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Bloomsday Seen and Heard

James Joyces' Ulysses chronicles the wanderings of Leopold Bloom through Dublin during an ordinary day: Thursday, June 16, 1904. The 16th has become known as Bloomsday, and literary types and fans of Joyce celebrate the occaision with pub crawls, readings, and re-enactments.

In New York City, we've got Bloomday on Broadway at Symphony Space where, for the last 29 years, actors and avid Joyceans read from the work. The event ends with the complete, uncensored, monologue from Molly Bloom. This year, it was performed by Irish actress Fionnula Flanagan.  (Lowbrow alert: she played the mysterious old woman who seemed to be pulling the strings in ABC's Lost).

If you missed the event, or WNYC's live broadcast, get comfortable and be ready to be transported into Molly Bloom's bedroom.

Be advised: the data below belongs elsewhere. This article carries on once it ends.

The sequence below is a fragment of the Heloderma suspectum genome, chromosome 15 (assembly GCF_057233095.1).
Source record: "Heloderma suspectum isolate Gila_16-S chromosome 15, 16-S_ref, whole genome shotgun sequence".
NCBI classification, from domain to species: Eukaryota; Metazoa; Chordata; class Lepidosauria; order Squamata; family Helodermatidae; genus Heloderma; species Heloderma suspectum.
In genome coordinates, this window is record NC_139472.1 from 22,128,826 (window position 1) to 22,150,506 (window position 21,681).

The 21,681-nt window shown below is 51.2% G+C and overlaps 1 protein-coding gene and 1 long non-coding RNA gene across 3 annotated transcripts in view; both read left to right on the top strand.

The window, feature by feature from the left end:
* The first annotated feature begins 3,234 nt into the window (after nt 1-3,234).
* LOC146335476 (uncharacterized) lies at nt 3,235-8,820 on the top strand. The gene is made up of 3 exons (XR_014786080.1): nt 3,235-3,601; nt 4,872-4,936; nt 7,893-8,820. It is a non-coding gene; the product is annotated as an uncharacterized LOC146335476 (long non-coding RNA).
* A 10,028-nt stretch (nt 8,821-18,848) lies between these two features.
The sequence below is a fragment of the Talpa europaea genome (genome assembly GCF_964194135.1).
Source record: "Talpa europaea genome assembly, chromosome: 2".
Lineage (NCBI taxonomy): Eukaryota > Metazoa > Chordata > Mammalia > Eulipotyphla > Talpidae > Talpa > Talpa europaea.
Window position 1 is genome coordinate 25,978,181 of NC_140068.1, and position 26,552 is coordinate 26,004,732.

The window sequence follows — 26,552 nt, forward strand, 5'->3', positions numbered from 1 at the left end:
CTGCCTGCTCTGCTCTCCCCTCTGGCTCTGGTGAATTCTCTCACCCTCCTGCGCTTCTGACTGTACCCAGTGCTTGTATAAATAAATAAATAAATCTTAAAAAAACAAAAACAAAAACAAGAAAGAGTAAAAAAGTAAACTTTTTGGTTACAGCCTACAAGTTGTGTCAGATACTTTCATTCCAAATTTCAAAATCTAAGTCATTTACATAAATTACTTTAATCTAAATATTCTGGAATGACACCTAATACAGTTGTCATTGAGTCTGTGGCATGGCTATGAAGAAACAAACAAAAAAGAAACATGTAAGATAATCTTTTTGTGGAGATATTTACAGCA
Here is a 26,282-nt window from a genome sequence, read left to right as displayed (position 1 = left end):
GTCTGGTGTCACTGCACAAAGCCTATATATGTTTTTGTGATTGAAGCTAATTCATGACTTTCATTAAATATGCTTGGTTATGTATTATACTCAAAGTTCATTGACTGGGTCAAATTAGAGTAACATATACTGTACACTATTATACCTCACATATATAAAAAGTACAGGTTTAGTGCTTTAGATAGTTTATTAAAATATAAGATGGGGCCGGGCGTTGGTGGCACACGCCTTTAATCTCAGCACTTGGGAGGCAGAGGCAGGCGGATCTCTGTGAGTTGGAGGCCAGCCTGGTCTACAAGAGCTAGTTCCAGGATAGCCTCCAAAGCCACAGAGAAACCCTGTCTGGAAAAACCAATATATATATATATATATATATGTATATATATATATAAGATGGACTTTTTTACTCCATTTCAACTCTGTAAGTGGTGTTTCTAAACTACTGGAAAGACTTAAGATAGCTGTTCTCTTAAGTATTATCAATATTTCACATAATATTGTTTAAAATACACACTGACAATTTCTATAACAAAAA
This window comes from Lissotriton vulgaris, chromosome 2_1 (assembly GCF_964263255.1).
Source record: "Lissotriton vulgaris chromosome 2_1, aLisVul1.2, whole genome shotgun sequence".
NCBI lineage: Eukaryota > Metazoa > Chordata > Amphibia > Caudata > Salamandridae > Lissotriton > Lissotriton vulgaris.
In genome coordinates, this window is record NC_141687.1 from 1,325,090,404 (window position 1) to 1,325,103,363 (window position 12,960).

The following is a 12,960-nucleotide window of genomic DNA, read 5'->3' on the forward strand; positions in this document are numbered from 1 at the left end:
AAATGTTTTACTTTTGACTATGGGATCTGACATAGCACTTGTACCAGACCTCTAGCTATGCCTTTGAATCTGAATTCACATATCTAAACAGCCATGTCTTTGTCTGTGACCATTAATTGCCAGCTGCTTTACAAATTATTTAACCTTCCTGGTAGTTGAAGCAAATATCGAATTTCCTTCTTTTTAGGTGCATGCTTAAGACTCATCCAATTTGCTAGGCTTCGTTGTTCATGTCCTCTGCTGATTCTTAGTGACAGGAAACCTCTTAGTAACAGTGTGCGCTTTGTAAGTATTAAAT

Listen here.

Molly Bloom's Monologue

Are you more of a visual person? Ulysses Seen might be more up your alley. It is a graphic adaptation of the novel and like the original, it has a censorship story of its own.

When the art for the graphic novel was first submitted to Apple as an iPad application, the company balked at a few panels containing nudity. But Apple changed its mind just in time for Bloomsday.


A page from Ulysses Seen from Throwaway Horse